Your SlideShare is downloading. ×
  • Like
Hip
Upcoming SlideShare
Loading in...5
×

Thanks for flagging this SlideShare!

Oops! An error has occurred.

×

Now you can save presentations on your phone or tablet

Available for both IPhone and Android

Text the download link to your phone

Standard text messaging rates apply

Hip

  • 423 views
Published

 

  • Full Name Full Name Comment goes here.
    Are you sure you want to
    Your message goes here
    Be the first to comment
    Be the first to like this
No Downloads

Views

Total Views
423
On SlideShare
0
From Embeds
0
Number of Embeds
0

Actions

Shares
Downloads
2
Comments
0
Likes
0

Embeds 0

No embeds

Report content

Flagged as inappropriate Flag as inappropriate
Flag as inappropriate

Select your reason for flagging this presentation as inappropriate.

Cancel
    No notes for slide

Transcript

  • 1. © Alan Hedge, Cornell University, 9/1999 HUMAN INFORMATION PROCESSING Cornell University DEA 325/651 Information Aquisition• Information is the key to survival.• Information about our external world is acquired by exteroceptors (5 senses - vision, audition, olfaction, tactile, gustation).• Information about our internal state is acquired by interoceptors (e.g. kinesthesis, proprioception).• The brain must sift this constant information stream for relevant cues (signals) rather than irrelevant cues (noise). Quantifying Information: Information Theory• Information is the reduction of uncertainty.• Highly probable events convey little information and merely confirm what we anticipate.• Highly improbable events convey greater information because they are not anticipated. Information and Behavior• Information load has functional effects on human performance.• Information load dramatically affects the speed of a response.• Information load dramatically affects the accuracy of a response.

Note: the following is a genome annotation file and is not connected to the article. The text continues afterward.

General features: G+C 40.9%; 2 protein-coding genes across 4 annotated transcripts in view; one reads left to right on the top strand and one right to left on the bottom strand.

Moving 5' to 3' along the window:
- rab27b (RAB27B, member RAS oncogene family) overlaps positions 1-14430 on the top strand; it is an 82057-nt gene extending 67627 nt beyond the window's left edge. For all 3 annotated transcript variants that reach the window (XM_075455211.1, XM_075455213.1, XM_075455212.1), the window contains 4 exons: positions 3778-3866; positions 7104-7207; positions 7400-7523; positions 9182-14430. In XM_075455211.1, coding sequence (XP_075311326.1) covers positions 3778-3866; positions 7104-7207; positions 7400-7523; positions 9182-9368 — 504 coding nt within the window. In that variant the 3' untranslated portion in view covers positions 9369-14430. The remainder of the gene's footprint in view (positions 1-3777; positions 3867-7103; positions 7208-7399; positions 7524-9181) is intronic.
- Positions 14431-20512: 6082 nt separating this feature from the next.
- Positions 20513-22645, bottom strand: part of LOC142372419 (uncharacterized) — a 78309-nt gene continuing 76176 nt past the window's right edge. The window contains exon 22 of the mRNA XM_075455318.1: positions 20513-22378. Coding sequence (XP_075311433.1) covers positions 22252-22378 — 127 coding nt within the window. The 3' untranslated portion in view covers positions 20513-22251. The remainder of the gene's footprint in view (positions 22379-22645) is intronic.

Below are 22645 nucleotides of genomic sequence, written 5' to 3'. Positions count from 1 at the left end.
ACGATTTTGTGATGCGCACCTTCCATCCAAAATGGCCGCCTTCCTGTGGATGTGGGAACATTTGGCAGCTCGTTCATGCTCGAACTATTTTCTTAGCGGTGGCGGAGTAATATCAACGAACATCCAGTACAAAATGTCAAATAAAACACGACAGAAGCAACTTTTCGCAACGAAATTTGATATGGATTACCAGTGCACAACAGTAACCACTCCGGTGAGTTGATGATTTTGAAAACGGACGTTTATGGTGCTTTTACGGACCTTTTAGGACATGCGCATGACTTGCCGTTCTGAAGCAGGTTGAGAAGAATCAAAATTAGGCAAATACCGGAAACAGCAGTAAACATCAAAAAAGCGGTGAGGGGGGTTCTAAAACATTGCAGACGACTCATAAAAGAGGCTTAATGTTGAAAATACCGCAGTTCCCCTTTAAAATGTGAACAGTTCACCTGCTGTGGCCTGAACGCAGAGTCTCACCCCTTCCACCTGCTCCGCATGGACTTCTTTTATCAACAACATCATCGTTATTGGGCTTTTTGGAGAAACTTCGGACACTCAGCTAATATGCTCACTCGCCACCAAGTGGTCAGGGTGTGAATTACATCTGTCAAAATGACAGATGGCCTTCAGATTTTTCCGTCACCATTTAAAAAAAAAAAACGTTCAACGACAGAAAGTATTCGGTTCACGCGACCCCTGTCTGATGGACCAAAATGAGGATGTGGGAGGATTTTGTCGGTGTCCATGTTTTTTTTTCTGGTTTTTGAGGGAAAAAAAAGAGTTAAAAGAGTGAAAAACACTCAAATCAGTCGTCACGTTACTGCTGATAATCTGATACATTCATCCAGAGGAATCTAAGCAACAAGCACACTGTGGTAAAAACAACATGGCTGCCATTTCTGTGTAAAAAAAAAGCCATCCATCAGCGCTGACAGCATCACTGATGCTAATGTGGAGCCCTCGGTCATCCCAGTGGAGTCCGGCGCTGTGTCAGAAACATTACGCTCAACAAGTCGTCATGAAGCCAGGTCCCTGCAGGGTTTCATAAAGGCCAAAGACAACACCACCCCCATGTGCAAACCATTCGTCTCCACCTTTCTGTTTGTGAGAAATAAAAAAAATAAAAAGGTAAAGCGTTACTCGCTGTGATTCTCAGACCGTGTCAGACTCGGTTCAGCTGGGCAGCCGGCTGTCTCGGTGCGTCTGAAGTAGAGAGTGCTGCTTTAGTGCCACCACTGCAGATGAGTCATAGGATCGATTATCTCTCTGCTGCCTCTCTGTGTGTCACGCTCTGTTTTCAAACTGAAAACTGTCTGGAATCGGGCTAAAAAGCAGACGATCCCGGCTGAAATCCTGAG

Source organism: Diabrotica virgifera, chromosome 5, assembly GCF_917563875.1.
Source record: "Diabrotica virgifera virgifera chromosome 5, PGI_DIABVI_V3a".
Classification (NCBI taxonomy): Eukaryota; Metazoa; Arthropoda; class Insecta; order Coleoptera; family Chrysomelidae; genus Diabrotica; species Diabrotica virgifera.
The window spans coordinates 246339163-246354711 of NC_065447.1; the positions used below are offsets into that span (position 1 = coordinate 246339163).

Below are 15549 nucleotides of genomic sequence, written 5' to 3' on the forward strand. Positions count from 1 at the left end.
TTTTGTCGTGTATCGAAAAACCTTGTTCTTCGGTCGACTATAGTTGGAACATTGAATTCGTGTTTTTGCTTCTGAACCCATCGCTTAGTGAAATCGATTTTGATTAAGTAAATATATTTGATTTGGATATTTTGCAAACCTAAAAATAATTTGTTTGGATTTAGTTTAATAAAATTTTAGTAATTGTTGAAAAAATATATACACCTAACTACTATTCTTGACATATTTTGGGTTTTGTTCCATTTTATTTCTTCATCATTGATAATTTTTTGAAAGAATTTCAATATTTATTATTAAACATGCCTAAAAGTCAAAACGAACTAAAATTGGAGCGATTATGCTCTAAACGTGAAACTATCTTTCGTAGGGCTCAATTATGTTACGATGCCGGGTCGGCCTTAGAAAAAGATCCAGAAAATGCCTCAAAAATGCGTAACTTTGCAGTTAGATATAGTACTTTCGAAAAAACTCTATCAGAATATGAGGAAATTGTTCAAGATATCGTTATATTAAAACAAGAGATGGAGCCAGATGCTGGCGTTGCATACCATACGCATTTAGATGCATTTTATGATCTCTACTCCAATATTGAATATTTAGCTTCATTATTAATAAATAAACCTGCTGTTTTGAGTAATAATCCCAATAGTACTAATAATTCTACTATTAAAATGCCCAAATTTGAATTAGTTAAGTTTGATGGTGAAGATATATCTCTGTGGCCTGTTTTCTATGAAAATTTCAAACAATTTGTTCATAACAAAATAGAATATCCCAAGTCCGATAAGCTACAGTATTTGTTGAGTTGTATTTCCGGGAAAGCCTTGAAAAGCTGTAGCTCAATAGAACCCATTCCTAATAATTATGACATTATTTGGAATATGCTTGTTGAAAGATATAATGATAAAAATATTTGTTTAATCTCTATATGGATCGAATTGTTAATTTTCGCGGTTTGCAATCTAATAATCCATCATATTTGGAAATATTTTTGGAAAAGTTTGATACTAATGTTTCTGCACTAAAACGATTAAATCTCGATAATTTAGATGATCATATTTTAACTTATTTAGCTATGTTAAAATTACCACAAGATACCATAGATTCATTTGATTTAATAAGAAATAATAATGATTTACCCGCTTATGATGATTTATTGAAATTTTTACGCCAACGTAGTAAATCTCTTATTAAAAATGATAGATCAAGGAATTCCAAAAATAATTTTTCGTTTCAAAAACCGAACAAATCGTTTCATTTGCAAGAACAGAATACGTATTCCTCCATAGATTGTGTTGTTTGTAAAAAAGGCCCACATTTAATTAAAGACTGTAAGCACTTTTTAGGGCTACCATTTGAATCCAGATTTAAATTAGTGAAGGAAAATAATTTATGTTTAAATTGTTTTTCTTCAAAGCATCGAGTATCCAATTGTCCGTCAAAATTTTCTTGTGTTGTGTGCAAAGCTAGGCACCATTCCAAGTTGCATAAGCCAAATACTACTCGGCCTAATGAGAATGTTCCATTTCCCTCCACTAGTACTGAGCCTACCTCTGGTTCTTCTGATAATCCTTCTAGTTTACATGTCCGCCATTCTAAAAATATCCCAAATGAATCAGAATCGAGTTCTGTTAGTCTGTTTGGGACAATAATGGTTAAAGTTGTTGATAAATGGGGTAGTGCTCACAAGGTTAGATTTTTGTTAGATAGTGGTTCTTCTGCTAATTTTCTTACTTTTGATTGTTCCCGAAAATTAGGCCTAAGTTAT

• 2. © Alan Hedge, Cornell University, 9/1999 Information: Reaction Time• The speed of reaction to information depends on the time to: – Activate the sensory receptor – Transmit nerve impulses from the sense organ to the brain – Process nerve impulses in the brain – Transmit nerve impulses to muscles – Energize and activate muscles – Execute movement Simple Reaction Time• Simple reaction time (SRT): Stimulus Response• SRTs typically range between 150-200 milliseconds (0.15 - 0.2 seconds).• Auditory SRTs approx. 50 msec. faster than visual SRTs (at 55 mph this equates to ~ 4 feet difference in braking distance). Choice Reaction Times• When the operator has choices among alternative stimuli and/or responses (choice reaction time - CRT) then the information load affects reaction times. S1 R1 S2 R2 : : Sn Rn CRTs: Hicks Law (1952)• In making choices a person gains information at a constant rate: Mean CRT = K log2 (n+1) where n = number of choices +1 = has event occurred or not K = constant
  • 3. © Alan Hedge, Cornell University, 9/1999 CRTs: Hicks Law Information Theory• Information is quantified in bits (binary digits), and represented by H• H = log2 N (number of alternatives)• With 2 alternatives H = 1 (log2 2=1)• With 4 alternatives H = 2 (log2 4=2)• With 8 alternatives H = 3 (log2 8=3) Information and CRT Information Theory• When alternative choices are not equiprobable, then the information associated with an even (Hi) is: Hi = log2 (1/p i) where p i = probability of i• For a series of events of differing probabilities: Hav = Ói=1 pi(log21/p i) Example• Assume 2 events of unequal probabilities, p 1=0.9 and p 2=0.1 Hav =[(0.1(log21/0.1))+(0.9(log21/0.9))] = 0.332 + 0.137 = 0.469 bit Redundancy• In information theory, redundancy is the reduction in information from the maximum information because of unequal probabilities of occurrence: % redundancy = (1 - (Hav/Hmax) x100• From previous example: % redundancy = (1-(0.47/1.0) x 100 = 0.53 x100 = 53%• Because certain letter combinations are highly probable (th, qu, st) and others highly improbable (cw, tx, xq) the English language is ~68% redundant.